Indie kids spend a fair amount of time bragging about how much more challenging and difficult to understand our music is than the mainstream. This attitude has been deconstructed and ridiculed for good reason, but I think many people are being genuine when they say that they crave music that will expand and challenge their tastes. So, I figured I’d start an occasional series on artists and albums that I’ve personally struggled to understand but have come to truly enjoy. You may find these artists easier to digest than I first did, depending on your tastes, but what I really hope is that you find them as rewarding as I have come to find them.
For this inaugural entry, I want to introduce you to Cat Power, a folk, blues and alternative musician who enjoyed serious critical acclaim in the 90s and 2000s but has befuddled the public at large. When I first heard Cat Power, I found her music unpleasant, challenging and inscrutable, and moved on without giving her a second thought. However, you can probably relate to the experience of having a certain album or musician you didn’t immediately like just stick in your brain. Power did this to me, and I’ve found myself returning to her music at regular intervals, each time liking it a little more than the last.
Cat Power was originally championed by Steve Shelley of the Sonic Youth, who produced and appeared on her first couple of albums. This was at a time when every Sonic Youth member was championing a new alternative act. However, the other two artists who got major label contracts this way, Nirvana and Hole, became big accessible pop acts, and none of those three adjectives would ever be applied to Power. Her music is rooted in blues and folk, following the long tradition of rock musicians who retained an interest in the original cultural context of rock and roll. She prefers a lot of covers, playing songs from the American Folk repertoire, early country greats like the Carter Family and Hank Williams, and obscure folk revival artists like Michael Hurley. However, Power stays true to blues in a way that the Rolling Stones or Bob Dylan never did, she retains the somber, morbid, depressive atmosphere that dominated the blues, interpreting through the angsty and pained lens of alternative rock. On paper, her sound isn’t that far away from Sheryl Crow or Melissa Ethridge, but her music is pained in such an understated yet sincere way that I actually had to turn it off while writing this article because I couldn’t focus.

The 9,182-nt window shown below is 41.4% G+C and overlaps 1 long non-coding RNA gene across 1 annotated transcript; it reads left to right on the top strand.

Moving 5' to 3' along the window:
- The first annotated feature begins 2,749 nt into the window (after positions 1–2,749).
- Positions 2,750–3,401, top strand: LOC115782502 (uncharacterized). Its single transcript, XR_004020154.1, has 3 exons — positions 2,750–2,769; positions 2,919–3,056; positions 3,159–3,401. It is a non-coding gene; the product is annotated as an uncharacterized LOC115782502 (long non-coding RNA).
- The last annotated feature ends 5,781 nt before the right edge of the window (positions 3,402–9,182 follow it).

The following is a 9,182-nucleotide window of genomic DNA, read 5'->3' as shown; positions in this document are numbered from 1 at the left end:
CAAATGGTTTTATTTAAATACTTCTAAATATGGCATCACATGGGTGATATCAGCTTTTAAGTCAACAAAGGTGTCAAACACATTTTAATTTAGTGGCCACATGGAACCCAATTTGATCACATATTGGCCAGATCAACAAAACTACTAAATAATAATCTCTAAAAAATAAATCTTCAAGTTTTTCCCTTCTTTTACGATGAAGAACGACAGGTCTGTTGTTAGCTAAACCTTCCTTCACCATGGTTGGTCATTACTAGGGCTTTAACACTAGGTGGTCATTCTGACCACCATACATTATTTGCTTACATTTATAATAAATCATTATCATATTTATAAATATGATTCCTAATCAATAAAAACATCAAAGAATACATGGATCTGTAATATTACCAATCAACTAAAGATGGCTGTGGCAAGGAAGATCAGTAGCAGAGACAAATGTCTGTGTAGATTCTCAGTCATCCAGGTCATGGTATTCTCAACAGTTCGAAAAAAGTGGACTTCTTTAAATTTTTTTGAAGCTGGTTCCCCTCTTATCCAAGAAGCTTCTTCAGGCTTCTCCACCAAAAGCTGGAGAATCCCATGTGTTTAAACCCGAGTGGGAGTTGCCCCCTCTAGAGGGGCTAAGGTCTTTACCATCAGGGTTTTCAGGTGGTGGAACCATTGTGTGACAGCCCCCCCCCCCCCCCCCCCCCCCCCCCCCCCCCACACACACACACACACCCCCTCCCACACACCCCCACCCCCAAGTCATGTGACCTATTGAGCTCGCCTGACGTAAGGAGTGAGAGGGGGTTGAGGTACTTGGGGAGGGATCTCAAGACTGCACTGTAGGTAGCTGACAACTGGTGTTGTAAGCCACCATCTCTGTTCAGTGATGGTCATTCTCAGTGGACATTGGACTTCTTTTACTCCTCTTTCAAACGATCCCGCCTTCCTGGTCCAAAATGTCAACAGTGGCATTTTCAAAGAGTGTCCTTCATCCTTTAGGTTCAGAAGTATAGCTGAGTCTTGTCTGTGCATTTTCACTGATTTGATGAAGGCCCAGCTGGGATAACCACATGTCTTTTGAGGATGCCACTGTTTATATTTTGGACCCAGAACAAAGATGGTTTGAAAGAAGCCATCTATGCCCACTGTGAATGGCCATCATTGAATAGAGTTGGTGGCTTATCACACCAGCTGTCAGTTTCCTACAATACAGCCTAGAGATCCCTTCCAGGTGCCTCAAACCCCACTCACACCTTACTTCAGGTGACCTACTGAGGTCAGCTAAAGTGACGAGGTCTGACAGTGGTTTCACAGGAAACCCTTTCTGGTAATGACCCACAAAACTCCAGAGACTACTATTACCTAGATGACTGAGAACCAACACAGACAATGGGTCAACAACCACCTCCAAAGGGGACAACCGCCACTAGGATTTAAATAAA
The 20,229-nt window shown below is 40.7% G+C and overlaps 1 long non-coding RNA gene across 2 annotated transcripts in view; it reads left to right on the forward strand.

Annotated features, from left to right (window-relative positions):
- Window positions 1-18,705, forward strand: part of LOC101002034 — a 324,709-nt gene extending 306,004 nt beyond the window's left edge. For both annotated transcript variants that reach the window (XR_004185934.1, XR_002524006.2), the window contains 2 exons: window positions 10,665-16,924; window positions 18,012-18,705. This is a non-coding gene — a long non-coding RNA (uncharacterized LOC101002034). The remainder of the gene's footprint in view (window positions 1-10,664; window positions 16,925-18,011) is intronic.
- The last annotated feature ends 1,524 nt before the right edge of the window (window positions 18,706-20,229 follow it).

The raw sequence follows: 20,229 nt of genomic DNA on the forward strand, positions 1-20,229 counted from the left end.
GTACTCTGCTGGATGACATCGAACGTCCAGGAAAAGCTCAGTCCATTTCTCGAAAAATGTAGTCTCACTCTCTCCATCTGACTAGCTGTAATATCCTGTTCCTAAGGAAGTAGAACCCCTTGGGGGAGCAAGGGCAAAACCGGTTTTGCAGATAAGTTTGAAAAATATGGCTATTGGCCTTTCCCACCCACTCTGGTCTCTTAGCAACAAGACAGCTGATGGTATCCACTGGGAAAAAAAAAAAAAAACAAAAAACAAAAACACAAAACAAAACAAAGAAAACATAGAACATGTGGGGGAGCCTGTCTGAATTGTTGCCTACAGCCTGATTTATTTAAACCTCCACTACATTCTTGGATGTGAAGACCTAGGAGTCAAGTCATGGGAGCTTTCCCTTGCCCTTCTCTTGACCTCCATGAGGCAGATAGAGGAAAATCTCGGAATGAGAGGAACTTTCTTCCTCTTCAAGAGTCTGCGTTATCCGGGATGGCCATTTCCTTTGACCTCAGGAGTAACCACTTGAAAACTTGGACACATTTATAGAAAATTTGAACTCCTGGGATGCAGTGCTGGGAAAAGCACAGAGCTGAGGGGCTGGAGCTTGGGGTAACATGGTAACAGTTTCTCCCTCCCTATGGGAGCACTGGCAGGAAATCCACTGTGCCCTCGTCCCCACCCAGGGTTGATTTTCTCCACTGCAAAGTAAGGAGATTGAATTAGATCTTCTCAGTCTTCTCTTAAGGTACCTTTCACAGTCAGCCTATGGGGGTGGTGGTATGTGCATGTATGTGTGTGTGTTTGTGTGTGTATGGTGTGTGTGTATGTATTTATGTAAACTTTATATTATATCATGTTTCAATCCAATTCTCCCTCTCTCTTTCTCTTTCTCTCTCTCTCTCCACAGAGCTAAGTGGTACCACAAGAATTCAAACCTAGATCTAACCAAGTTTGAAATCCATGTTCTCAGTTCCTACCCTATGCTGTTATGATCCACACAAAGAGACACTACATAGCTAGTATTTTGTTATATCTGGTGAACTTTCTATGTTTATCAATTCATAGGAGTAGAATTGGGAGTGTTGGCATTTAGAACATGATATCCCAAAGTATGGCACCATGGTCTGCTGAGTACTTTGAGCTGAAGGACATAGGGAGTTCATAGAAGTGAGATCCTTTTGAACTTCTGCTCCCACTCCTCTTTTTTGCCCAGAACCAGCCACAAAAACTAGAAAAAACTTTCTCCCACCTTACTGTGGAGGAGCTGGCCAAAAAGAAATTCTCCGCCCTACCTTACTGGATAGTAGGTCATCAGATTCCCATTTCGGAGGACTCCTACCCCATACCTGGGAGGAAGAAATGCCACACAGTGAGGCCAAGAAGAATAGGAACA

As she progressed, Power would become more accessible, relatively speaking. Her first solo album “Myra Lee” is so stripped bare and distorted that the blues-rock core is almost indiscernible. Her second album “What Would the Community Think,” is a lot more comprehensible, and her masterpiece “Moon Pix,” almost resembles an album you might listen to for pleasure. These three albums are the core of her discography, but for starters, I might recommend her less innovative but more accessible work in the 2000s such as “You Are Free,” or her covers record.
When recreational listening takes this much effort, there has to be a considerable payoff, and for Cat Power, that payoff comes in the wistful emotional space her music occupies. There’s something deeply beautiful at the bottom of Power’s depressive emotional space, and indie rock’s obsession with mental health as subject matter can be partially attributed to Power. Artists from Phoebe Bridgers to Billie Eilish owe her a debt, and the better part of 20 years of folksy lyrical indie rockers have tried to recapture and build upon what she accomplished. Give it a shot if you want a rewarding but unforgiving listening experience.